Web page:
Monday, February 13, 2017

How to Have a Philosophical Discussion (5/9/2021 update)

Someone recently asked me how to have philosophical conversations or discussions. Here are some quick guidelines, focusing on philosophical discussions about moral issues.

Some background emotional and psychological factors that impede philosophical discussions:

To begin, however, we should notice that there are very few ethical issues that if you try to talk to people about them they are apt to respond like this:
"Hmm, I really don't know much about that topic. I really should learn something about the issues before we have a conversation about it: if I don't do that, I'll just be making stuff up. Do you know much about the topic, or what good sources are? If so, what do you think I really need to know about it?"

Instead, many people are apt to respond in very confident, and often aggressive ways, even if they honestly don't know much about the topic. Their confidence is driven by their strong emotionsit's not driven by having carefully studied the issues, in fair and unbiased ways: it's not because they are a genuine expert on the issues, or even close.  

An added layer here is that people often become emotionally invested in their views because of what groups they are members of. So, instead of learning about the issues in honestly fair and balanced ways, they ask what their political, religious, social, or other "identity-making" groups hold on the issues, feel that they must accept that view, and then accept it and passionately defend it. They feel that this is what "people like them" must believe: any other views are obviously and certainly wrong, and see people who hold alternative views as, at least, uninformed and naive, and, more typically, stupid, malicious, and bad, if not outright evil. 

All this does not contribute to productive discussions since, at root, people are passionately certain that they are right and righteous and other people are wrong and vicious, even though they really know very little about the issues. There many discussions of these phenomena, such as this NY Times article ‘Belonging Is Stronger Than Facts’: The Age of Misinformation.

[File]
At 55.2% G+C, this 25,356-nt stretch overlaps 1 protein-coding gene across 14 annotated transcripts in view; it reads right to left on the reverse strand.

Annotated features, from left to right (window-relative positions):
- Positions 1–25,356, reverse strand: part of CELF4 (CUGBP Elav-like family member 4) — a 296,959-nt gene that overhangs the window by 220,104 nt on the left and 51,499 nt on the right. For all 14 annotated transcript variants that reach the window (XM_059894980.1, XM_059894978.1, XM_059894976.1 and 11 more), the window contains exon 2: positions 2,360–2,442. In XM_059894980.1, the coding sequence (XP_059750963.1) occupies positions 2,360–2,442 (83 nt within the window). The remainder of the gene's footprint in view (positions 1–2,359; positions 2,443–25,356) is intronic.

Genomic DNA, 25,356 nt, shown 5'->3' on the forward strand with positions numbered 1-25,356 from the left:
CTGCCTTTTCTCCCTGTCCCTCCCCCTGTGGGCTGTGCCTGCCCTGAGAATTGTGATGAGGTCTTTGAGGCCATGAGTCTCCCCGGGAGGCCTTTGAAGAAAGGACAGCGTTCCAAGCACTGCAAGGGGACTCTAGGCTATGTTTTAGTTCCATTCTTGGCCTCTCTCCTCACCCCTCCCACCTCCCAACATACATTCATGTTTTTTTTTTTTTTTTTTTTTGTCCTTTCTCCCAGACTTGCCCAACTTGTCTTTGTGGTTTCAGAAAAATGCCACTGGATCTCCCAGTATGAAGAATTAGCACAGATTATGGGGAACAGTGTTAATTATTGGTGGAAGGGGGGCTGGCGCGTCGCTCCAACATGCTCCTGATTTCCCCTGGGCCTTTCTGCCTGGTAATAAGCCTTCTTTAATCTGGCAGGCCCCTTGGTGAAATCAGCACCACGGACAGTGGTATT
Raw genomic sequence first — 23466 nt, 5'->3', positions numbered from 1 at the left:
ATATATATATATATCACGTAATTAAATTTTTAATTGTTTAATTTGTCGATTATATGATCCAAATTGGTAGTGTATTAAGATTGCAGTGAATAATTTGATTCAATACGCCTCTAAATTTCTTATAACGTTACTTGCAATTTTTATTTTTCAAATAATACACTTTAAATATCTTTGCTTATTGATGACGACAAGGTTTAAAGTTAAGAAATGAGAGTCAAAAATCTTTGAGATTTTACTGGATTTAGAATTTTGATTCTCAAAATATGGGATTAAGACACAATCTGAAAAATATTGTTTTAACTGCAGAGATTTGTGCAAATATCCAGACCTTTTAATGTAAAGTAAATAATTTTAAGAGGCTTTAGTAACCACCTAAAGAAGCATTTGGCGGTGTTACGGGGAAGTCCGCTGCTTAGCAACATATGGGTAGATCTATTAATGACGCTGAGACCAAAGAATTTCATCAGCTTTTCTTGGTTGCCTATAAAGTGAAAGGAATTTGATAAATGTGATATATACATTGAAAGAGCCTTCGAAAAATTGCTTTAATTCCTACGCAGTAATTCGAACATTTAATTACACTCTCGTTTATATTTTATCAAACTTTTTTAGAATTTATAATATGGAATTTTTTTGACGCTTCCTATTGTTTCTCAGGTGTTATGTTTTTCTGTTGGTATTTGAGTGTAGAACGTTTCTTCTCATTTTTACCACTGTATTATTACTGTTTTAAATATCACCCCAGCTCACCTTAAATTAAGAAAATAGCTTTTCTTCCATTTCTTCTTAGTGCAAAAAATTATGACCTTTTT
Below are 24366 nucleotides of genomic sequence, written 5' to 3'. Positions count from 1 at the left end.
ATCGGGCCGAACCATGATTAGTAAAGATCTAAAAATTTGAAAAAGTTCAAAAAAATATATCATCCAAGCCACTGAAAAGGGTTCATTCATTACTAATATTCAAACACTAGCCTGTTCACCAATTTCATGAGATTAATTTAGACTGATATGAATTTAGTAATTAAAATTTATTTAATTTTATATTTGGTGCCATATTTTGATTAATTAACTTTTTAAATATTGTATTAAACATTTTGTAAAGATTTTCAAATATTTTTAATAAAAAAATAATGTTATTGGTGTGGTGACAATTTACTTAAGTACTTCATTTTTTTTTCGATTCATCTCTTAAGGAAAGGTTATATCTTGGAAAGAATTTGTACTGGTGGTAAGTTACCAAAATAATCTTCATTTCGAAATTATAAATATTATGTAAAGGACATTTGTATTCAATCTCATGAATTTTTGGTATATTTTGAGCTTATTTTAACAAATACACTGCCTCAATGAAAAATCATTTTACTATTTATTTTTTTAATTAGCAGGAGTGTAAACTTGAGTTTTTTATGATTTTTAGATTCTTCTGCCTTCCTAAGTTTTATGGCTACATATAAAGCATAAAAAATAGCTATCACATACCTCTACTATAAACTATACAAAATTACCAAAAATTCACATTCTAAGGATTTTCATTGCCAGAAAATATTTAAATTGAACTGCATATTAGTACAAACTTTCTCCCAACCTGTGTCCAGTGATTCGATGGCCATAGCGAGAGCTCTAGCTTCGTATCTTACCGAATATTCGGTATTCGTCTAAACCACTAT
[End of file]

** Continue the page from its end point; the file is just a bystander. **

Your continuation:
All this is known as, or related to, what's called "confirmation bias": we see to confirm our biases! We do this to "confirm" our uniformed prejudices!

What can be done about this? 

At the least, acknowledging out loud that this is how things often are is important: recognizing the possibility and likelihood that we are doing this ourselves is essential: we ourselves are part of the problem, and we can be part of the solution, one discussion at a time. 

Some more suggestions are found below. 

 1. Topic?

To have a productive discussion, wou need to clearly identify a topic or issue. Sometimes that's easy, sometimes people "dance around" a topicraising related issues about a topicbefore getting an exact topic. 

For examples, people might be discussing the topic of abortion: one person might be trying to think about the ethics of abortion, whereas another might be thinking about what the legality of abortion should be. Another example: people might be discussing drugs: one person is thinking about whether using drugs is a bad, unwise choice (or not) and another is thinking about what sort of social policies would be best overall.